Mews v. Houle (2001)
Amicus brief for AzCADV on behalf of Sherry Houle, a victim of violence. The lower court completely ignored statutory requirements and victim safety in transferring custody of the child to the father because of the mother’s refusal to move into the same school district after he had been convicted three times of domestic violence, including of threats to kill her. Court declined to hear. She eventually received custody of the child.
Jennifer Reid-Smith v. Jerry Smith (2001)
Amicus brief for AzCADV on behalf of Jennifer Reid-Smith, a victim of violence. A lower court judge upheld an Order of Protection but modified it according to a New Mexico order to allow visitation. On appeal the court dismissed the Order of Protection and ordered the victim, a pro se litigant making $l50/week, to pay her abuser’s attorney $2,000. Brief filed objecting to the attorney fees. Court upheld order.
State v. Priestly and Patterson (2001)
Amicus brief for NAACP on behalf of two elderly African American women who were falsely arrested at Dillards for disturbing the peace. Conviction was overturned on appeal.
Johnson v. Department of Economic Security and Mesa Police Department (1990)
Pre-litigation discovery action to find the responsible party who gave the address of a battered women’s shelter to the husband stalking her. Both parties are prohibited from releasing that information under state law. After the discovery action, the leaks were found and the case settled.
State v. Spano (1989)
Third party action on behalf of a battered women’s shelter to prevent access to their records which are immune from process under federal law. Appealed to appellate court and shelter prevailed.
Mengel v. Collins (1988)
Suit against the county attorney for declaring a policy of not prosecuting domestic violence cases. Settled with a revocation of the policy and a standing joint committee to work on the issues.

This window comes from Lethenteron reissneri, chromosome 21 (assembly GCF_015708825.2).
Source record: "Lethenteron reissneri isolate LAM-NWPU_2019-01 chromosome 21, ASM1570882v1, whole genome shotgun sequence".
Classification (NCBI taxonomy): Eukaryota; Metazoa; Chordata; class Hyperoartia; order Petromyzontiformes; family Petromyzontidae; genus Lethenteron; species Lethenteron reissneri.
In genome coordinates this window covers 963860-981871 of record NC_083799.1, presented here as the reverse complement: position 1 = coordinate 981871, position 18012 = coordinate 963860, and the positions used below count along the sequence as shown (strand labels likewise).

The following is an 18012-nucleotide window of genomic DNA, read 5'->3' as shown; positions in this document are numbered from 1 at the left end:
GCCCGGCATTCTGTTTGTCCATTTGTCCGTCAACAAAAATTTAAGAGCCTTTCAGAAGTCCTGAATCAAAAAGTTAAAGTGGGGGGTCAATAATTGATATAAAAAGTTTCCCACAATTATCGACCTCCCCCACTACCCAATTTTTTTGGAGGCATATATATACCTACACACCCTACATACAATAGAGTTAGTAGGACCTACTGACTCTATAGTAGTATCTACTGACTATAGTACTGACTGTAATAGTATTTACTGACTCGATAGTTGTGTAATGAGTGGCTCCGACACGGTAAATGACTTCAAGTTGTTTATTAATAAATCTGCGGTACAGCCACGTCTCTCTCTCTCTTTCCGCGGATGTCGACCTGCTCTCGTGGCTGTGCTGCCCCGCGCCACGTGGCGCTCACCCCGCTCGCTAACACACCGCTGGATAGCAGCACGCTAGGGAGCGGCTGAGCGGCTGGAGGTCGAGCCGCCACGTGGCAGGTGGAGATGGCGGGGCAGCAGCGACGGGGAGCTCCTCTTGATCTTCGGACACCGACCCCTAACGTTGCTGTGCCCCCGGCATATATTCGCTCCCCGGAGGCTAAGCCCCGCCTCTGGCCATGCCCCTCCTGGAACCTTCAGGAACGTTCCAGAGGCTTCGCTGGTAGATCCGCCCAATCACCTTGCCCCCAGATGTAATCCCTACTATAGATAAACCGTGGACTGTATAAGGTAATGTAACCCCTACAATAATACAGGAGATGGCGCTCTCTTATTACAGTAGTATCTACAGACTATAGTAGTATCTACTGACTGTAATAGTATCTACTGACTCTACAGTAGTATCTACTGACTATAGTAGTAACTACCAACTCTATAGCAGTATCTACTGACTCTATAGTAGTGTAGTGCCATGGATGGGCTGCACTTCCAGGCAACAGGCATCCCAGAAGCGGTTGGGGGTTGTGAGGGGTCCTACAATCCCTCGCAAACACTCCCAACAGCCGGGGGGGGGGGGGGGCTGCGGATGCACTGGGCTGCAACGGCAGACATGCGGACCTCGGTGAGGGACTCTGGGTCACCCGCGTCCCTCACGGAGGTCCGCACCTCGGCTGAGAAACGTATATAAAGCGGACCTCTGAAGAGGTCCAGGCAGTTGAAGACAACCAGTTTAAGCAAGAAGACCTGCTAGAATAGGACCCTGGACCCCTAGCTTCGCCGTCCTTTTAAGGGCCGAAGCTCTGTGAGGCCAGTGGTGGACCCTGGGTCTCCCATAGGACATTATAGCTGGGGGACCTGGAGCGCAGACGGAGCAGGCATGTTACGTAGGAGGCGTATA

Doe (Class Action) v. Child Protective Services (1985)
Due process suit for failure to investigate allegations of child abuse. Resulted in 80 more workers
Molina v. Coolidge School District (1984)
Race discrimination suit against the school for their absence policy. Settled in federal court two days after filing.
Juarez v. General Motors Corporation (1983)
Pregnancy discrimination case against General Motors Proving Grounds in Mesa. We prevailed and got a dollar figure.
Morrell v. City of Phoenix (1982)
Title VII race discrimination case against the fire department in federal court. We did not prevail.
Socialist Workers Party v. State of Arizona (1981)
The state refused to allow the party’s candidates on the written ballot even though they had complied with the statutory requirements. I co-counseled with a Party attorney from New York and we prevailed in federal court as well as winning attorney fees from the state.
Three Jane Does v. Phoenix College (1980)
A college professor in life drawing had allowed the student newspaper to take pictures of the three women without their knowledge. The pictures were published in the student newspaper. We sued on invasion of privacy and settled with the insurance company.